Consequences Of Bounced Cheques
The number of people who have loans, own credit cards and owe debt on getting higher every year and now with the job losses or reduced income it is becoming more and more problematic for a large number of people to repay back the debts that accumulated over a period of time. The situation is even worse when such difficulties in repayment of debts are considered as a criminal offence.
Article 599 of the Commercial Transactions Law of the UAE (Federal Law No. 18 of 1993) prohibits the issuance of cheques unless the drawer (individual issuing the cheque) of the cheque has sufficient money with the drawee (bank) of the cheque which the drawee can dispose pursuant to an express or implicit agreement between the two. The UAE law makes it a criminal offence when an individual unable to honor his financial obligations and writes a cheque while having insufficient funds in the account.
The UAE Federal Penal Code (Federal Law No. 3 of 1987) describes and criminalizes dishonor of cheques. The various acts included within the scope of dishonor are as follows:
a) Drawing of a cheque in bad faith without funds which could be withdrawn or with funds less than the amount of the cheque
b) After issuing a cheque, withdrawing all or part of the funds and rendering the balance insufficient to settle the amount of the cheque. This is done in bad faith.
c) In bad faith, ordering the drawee not to pay the value of the cheque
d) In bad faith, drawing or signing a cheque in such a manner as to prevent it from being paid,
e) Showing or delivering to another a cheque payable to bearer, with International Lawyer Network full knowledge that it does not have a provision which could be withdrawn or which has a provision less than the amount of the cheque.
Thus it is noticed that in all the above described criminalized acts, two essential components are ‘knowledge’ and ‘bad faith’. These components are generally presumed to be present in case of cheque bouncing and therefore the burden of proving absence of these elements is on the individual accused of the offence. If the individual is not able to disprove the existence of those elements, he is penalized by either a term of imprisonment or with a fine or with both.
The Penal Code also provides for punishment or fine where a drawee (bank), in bad faith, declares the availability of funds which is less than what is actually in the account. The banks are always alert to avoid such liability. If you have issued cheques to settle outstanding balances on credit cards and other accounts and those have bounced, banks may take legal actions against you. Only the cheques that have been lost or stolen can be cancelled. Individuals who failed to keep up with their payments or whose cheques have bounced are considered as criminals and are subjected to the provisions of the penal code.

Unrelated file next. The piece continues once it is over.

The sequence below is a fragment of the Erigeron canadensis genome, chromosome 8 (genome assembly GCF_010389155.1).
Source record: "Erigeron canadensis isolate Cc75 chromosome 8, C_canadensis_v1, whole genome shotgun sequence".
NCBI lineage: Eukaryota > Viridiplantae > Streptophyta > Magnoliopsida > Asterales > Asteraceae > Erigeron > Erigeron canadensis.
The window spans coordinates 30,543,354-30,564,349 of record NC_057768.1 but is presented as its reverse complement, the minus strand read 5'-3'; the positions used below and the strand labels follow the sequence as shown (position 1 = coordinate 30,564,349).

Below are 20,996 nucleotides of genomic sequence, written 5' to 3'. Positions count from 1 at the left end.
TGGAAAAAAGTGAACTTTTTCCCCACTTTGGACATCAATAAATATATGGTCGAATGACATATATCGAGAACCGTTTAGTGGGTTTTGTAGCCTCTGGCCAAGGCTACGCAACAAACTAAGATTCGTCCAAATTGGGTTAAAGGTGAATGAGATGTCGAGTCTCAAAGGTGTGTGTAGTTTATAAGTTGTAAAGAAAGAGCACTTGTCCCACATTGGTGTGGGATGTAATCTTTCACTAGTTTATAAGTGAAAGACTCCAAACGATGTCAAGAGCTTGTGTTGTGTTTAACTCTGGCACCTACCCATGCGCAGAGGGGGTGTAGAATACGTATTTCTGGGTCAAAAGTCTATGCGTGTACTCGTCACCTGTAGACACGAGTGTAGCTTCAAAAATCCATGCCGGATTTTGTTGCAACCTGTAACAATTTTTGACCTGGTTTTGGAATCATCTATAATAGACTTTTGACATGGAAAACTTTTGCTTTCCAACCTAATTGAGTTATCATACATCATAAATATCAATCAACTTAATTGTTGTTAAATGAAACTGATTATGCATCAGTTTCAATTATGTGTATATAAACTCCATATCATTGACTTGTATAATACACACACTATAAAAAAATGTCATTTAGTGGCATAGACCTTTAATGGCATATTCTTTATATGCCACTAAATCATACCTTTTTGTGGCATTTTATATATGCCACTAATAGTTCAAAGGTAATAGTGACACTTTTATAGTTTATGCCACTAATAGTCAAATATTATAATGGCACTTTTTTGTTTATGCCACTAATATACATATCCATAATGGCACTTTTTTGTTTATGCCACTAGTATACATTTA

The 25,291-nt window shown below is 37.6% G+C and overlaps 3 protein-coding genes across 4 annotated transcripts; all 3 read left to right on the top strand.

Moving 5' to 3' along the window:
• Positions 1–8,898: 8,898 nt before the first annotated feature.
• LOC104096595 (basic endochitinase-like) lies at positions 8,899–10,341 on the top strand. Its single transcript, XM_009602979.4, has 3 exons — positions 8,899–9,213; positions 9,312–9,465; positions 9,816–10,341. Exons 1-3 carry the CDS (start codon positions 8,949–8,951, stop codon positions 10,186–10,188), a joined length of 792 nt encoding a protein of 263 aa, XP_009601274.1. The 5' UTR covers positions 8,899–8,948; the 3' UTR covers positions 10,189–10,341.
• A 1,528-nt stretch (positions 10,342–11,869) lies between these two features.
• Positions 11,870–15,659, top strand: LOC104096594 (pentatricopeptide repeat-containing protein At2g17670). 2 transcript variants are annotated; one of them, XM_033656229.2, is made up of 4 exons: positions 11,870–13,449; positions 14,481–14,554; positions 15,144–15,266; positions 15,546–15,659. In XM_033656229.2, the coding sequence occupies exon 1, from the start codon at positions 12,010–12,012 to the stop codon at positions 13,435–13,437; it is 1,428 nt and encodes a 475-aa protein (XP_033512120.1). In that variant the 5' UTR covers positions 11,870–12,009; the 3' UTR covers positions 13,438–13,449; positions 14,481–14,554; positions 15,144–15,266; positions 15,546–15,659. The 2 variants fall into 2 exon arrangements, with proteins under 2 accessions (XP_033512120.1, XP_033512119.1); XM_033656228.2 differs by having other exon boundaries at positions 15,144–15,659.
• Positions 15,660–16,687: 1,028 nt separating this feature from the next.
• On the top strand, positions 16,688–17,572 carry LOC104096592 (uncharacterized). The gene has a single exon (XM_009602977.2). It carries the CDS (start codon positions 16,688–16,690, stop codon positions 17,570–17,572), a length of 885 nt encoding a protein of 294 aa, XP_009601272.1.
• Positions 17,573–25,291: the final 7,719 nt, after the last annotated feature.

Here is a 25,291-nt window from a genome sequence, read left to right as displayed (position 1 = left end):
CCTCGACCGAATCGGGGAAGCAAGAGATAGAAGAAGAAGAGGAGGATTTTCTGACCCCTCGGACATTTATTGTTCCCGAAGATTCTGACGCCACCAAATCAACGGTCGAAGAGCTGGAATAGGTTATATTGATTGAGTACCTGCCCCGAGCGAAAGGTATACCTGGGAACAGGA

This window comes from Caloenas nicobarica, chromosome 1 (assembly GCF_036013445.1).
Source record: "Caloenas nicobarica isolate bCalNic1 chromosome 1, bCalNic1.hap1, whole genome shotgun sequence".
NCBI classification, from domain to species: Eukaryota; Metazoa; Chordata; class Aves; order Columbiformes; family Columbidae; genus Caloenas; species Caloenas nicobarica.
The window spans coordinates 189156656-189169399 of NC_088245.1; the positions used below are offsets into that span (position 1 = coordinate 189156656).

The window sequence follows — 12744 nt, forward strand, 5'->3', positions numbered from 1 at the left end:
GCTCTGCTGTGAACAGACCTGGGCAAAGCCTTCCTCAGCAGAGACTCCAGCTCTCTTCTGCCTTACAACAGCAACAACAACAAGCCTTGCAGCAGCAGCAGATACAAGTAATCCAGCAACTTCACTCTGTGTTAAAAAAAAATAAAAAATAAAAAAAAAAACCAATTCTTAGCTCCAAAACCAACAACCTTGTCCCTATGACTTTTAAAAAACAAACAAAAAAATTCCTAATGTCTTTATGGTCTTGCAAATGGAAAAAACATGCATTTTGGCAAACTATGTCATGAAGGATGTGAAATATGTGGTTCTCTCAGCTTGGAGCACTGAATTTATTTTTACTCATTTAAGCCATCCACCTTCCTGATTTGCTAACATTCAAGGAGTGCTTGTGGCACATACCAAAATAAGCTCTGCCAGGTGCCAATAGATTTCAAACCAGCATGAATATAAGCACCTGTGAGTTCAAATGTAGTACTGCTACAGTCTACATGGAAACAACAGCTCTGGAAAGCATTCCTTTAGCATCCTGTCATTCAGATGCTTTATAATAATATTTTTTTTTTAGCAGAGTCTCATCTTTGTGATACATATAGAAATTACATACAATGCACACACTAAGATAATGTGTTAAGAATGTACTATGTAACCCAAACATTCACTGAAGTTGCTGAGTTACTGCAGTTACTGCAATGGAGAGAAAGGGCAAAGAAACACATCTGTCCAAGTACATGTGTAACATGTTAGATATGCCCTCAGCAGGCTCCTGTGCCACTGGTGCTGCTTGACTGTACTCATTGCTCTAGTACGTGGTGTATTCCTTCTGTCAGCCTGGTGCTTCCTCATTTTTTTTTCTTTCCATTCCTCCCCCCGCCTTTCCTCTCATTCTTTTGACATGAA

However, the banks might give a person an opportunity to settle the amount before filing a case against him/her. If the settlement cannot be reached; the complaint will be registered as a case in the police, who will then arrest and give a person an opportunity to repay the debt. However, if the settlement is not reached the case will be referred to the Criminal Court with the strong possibility of jail time.
Expatriates who accumulated debts in the UAE have to be alert while travelling to the any of the UAE Emirate as they are at risk of being arrested and taken to a police station where they have to undergo a lengthy and cumbersome procedure for being released on bail pending the settlement of the matter.
Further it must be noted that cheques issued in connection with the Real estate are being dealt by a Special Judiciary Committee established under Decree No. 56 of 2009.
This Committee is established in order to settle cases connected only to the bounced cheques in the Real Estate matters. It focuses and has full power over such cases and judgments rendered by the committee cannot be appealed. The Committee also has the following powers:
1. To cancel the bounced cheque issued to the real estate developer if it is proved that the developer is not entitled to the amount of the cheque;
2. Compel the cheque issuer to issue a new cheque to replace the bounced one.
3. Refer the case to the concerned judicial authorities to determine whether to commence legal proceedings; and
4. Consult on the property sector issues with experts.